Beau was happily chatting to me while sitting on the toilet. I took the opportunity to talk about why I only take him to Little Athletics once a fortnight. His best friend had curiously asked his own mother and I thought it timely to talk him through it.
He looked at me, at first disregarding what I was saying, then as I kept refocusing the conversation on to why and that it didn’t take away from the fact I love him very much, he quietly nodded and told me he loved me too. I consoled myself by knowing he has quite a mature little head on his shoulders and he truly understood.
That weekend I took the boys down to the oval. Beau and his best mate in matching hats mimicked and followed each other around constantly. Beau sprinted off in a race and waved a gregarious hello to Chicky and me on the sidelines.  I secretly cheered when two other kids fell over and Beau came second place.
My job with two other dads was to take 18 under-six boys to the bathroom at break. It was like herding cats. I couldn’t stop laughing at chasing kids off fences and into the loos, while Beau’s best mate’s dad reminded the boys to “lean forward” so they didn’t get themselves wet.
Chippie’s house was the official recovery party for Little Athletics. Every sweaty kid and parent tired from the three-hour ordeal in the sun sat, nugget in hand, pulling kids off fighting brothers and sisters and the screaming kids in Ronald’s playground.
We flew off to my house and nestled in for the night with Clone Wars to watch. The men love Yoda and have begun speaking in his tongue. “Come with me you must” sounds so cute from someone the same height as the Jedi master.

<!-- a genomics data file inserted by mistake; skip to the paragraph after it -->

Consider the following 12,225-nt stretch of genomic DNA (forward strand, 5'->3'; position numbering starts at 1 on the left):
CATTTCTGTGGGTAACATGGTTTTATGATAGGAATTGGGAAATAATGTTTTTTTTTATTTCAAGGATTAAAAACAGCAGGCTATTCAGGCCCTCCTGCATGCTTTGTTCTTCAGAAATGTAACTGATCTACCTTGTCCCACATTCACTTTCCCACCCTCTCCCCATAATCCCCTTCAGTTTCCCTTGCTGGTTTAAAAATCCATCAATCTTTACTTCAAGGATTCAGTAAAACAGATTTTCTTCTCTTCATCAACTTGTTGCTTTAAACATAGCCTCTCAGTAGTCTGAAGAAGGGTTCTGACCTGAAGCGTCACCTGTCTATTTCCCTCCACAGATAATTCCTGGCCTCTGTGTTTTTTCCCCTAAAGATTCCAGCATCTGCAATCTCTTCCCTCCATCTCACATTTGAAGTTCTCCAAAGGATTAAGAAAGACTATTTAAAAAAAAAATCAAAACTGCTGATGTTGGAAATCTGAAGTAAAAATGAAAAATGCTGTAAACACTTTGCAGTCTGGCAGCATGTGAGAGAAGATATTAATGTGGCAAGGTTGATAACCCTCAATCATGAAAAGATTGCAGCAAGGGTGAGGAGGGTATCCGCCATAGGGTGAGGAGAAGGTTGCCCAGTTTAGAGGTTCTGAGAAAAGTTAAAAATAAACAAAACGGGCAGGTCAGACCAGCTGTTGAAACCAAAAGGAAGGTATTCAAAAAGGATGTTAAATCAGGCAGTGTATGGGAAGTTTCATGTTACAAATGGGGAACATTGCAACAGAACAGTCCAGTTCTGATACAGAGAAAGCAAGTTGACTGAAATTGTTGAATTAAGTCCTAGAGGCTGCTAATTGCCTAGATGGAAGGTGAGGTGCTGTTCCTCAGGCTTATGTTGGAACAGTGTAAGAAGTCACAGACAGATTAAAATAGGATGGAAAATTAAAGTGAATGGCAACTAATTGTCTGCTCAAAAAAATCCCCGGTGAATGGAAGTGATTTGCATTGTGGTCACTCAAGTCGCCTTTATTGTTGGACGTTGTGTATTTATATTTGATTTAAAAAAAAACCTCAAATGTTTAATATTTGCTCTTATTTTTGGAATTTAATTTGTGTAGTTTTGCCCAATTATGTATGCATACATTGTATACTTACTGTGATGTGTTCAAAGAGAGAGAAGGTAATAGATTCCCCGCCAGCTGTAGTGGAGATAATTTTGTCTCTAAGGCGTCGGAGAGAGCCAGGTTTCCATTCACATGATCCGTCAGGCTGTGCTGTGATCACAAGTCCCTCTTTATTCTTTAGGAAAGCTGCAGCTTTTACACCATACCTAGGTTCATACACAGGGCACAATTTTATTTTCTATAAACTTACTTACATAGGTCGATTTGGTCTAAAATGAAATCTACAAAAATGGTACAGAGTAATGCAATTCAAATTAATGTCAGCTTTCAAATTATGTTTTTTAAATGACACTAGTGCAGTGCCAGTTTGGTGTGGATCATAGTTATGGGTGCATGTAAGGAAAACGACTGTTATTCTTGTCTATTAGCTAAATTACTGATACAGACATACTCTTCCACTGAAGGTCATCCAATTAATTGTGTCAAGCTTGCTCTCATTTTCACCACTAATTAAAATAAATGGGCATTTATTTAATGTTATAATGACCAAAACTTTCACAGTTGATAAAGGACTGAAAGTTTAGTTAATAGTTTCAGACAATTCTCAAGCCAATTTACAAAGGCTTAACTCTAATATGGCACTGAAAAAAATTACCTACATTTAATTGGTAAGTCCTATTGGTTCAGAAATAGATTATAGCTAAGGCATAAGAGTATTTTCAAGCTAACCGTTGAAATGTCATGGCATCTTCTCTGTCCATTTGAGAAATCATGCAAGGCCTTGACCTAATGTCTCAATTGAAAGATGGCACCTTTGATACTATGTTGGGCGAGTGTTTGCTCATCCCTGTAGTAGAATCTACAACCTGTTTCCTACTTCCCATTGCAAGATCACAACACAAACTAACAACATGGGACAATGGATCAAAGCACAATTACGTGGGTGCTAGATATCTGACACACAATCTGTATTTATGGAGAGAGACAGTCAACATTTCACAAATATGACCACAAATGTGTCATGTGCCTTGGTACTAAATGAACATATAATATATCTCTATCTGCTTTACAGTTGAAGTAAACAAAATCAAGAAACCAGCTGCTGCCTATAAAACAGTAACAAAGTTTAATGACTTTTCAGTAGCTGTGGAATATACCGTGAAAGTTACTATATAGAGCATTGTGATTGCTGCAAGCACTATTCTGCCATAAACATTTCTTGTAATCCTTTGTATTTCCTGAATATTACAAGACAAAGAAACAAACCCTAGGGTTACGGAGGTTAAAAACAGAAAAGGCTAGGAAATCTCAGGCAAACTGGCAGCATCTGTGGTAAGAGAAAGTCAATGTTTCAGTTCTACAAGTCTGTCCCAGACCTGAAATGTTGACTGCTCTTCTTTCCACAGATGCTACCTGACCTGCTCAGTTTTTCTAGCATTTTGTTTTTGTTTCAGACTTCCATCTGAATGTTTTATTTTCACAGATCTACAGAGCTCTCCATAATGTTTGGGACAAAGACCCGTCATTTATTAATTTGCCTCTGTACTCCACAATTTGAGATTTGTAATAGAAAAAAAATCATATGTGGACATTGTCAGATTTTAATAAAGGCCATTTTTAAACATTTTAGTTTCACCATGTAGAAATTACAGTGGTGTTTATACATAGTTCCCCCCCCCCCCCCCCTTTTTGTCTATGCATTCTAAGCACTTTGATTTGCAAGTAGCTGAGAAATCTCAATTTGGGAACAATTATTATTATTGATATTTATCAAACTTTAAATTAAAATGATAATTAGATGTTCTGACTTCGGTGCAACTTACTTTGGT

We had a christening to go to on Sunday, so after a mid-morning bath to wash the boys’ hair, I warned them about running around or screaming in the church. I had packed them apples and two chewy lollies to keep them occupied.
I picked them up and helped them see the little girl get dunked into the holy water. The boys gasped silently at the sight.  Beau said out loud, “Dad, I think he just said Clone Wars,” as the Orthodox priest continued his service. I concurred that it was completely possible the priest had indeed said that.
I hardly saw the boys at the reception as they were on the kids’ table — something they’ve never done before.  They loved the freedom — I was slightly more anxious.
At one stage, junior appeared at the table, his face completely covered in sticky lolly remains. “Daddy, my eyes are sticky,” he said, massive blue eyes drooping. I laughed as I dislodged the lolly from his face. “Go to the washrooms we must.”

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